King County housing market kicks off 2018 even hotter than before, as Seattle breaks price record. We usually think of the winter months as the slower time for the housing market. That’s changed, at least in the Seattle area. Hunting for a home has become a year round activity here.
If you think prices in 2017 were high, hold on to your hats. 2018 is shaping up to be even hotter.
The interest rate you pay on your home mortgage has a direct impact on your monthly payment. The higher the rate the greater the payment will be. That is why it is important to know where rates are headed when deciding to start your home search.
Below is a chart created using Freddie Mac’s U.S. Economic & Housing Marketing Outlook. As you can see, interest rates are projected to increase steadily over the course of the next 12 months.
Our top-rated real estate buyer agents hear stories all the time from buyers who failed to know about great listings until after they were under contract. Often times, they wish they had been alerted by their former real estate agent so they could have seen the home during the few hours it was available.
Years ago, when there was a glut of homes for sale in our area, this was not a problem. Buyers could look at a home a few weeks after it hit the market, sleep on it if they wanted to make an offer, then come in and rarely have much competition when it came time to negotiate.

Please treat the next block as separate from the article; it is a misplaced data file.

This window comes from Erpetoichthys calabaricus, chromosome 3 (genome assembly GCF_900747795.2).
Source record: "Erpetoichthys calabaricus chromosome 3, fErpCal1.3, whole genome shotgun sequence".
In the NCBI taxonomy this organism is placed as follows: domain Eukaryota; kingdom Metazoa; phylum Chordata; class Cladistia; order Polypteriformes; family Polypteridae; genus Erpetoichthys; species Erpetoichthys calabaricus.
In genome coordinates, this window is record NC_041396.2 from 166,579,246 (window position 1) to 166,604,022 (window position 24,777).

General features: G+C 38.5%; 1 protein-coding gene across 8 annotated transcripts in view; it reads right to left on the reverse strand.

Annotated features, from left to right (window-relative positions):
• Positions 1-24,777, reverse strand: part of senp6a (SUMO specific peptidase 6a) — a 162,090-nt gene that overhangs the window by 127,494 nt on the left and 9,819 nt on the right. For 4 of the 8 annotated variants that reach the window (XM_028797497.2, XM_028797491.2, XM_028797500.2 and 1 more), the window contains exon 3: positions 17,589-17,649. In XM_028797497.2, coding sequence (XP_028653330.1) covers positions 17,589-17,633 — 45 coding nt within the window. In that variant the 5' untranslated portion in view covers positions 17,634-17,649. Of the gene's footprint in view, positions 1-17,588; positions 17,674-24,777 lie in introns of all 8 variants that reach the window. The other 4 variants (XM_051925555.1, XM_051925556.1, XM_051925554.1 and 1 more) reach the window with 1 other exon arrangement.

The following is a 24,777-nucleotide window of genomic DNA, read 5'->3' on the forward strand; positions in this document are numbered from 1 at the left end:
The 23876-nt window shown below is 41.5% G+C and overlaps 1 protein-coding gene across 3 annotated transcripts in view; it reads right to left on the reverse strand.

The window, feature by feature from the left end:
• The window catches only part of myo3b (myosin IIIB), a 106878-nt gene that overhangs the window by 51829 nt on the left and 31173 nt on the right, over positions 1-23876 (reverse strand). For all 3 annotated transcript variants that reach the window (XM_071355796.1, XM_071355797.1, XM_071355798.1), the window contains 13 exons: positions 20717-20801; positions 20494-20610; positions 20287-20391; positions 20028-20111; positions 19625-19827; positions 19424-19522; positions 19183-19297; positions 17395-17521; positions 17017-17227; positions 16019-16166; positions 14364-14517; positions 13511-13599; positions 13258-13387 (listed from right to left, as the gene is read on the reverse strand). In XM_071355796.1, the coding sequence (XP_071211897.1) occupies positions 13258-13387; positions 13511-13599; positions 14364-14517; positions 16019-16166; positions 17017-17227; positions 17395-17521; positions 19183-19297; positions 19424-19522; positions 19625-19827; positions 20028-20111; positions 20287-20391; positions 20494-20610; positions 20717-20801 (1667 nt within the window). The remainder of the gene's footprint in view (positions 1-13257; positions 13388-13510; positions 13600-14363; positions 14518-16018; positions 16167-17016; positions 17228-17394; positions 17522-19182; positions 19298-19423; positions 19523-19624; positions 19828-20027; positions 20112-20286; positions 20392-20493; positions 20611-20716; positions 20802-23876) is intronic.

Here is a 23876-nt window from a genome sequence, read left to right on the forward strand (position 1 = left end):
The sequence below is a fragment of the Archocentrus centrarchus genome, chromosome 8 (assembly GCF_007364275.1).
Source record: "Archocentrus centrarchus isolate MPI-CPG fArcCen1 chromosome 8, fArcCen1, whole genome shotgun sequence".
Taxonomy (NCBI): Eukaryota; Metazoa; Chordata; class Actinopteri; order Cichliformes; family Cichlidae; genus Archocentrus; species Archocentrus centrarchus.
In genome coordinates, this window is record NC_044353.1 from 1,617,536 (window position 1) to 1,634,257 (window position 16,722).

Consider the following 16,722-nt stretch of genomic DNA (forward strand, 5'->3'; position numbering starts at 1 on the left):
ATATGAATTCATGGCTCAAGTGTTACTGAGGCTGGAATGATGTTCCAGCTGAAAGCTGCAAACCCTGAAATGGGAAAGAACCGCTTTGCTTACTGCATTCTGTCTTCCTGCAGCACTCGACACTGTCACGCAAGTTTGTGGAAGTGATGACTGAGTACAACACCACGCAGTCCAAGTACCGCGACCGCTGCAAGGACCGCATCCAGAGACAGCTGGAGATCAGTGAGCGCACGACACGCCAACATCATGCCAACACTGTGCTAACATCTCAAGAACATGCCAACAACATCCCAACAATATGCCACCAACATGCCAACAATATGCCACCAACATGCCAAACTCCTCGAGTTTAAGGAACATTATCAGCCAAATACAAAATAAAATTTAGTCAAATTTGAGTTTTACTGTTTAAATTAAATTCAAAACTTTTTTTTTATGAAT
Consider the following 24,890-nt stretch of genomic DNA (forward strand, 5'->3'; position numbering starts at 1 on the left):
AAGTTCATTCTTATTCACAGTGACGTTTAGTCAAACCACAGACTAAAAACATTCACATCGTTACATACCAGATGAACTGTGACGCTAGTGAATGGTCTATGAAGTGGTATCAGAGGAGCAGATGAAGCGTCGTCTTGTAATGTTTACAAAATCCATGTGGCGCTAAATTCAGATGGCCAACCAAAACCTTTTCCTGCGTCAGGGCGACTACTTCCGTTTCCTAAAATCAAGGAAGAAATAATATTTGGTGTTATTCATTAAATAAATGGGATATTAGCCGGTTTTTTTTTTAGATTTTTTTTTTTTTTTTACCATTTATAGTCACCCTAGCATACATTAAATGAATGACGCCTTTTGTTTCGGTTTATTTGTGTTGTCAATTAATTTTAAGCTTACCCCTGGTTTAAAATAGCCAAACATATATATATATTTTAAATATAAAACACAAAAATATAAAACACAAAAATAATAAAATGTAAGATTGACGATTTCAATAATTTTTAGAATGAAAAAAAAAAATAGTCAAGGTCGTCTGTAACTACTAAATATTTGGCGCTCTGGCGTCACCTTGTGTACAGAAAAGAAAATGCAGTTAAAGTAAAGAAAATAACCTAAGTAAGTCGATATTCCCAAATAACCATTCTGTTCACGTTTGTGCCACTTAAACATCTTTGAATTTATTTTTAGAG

Well, we knew that wouldn't last.
We decided to create a website that would allow buyers to have the same timely access to information as real estate agents do when using the local MLS. Our buyer clients now had access to the most current, accurate information possible.
Many sites claim to have the same features as ours, but none of them have worked out the bugs to bring you the combination of TIMELY and ACCURATE listings as well as neighborhood level reports showing what is going on. Many allow you to sign up for listing notifications, but then you start getting bombarded with homes that have already been sold. Some even update their information more than once each day, but many of them fail to remove those properties already under contract.
We update our listing information many times daily, and we show you homes that are still available.
The property search tool that we feature on MyNorthwestHomes.com allows you to get timely, accurate information, and when combined with a world-class real estate buyer's agent, you will be better informed than you can be with any other website and/or real estate company.
Use Listing Notifications To Stay Informed
Creating and saving your property search is very easy to do. The image below shows you the three steps you need to take to be informed.
Saving Your Property Search - By The Numbers
1. Visit our advanced property search tool (HERE) and provide the details that you are seeking. Put in a price range, bedrooms, baths, special amenities (like a pool), etc. The more details you use, the fewer properties you'll need to sort through to find your dream home.
2. Click on the "Save Search" button and a little window will open (like the one in the image above). Give your search a name (you can create as many searches as you like, so be specific and informative with the name). Once done, you will never have to re-enter your search criteria.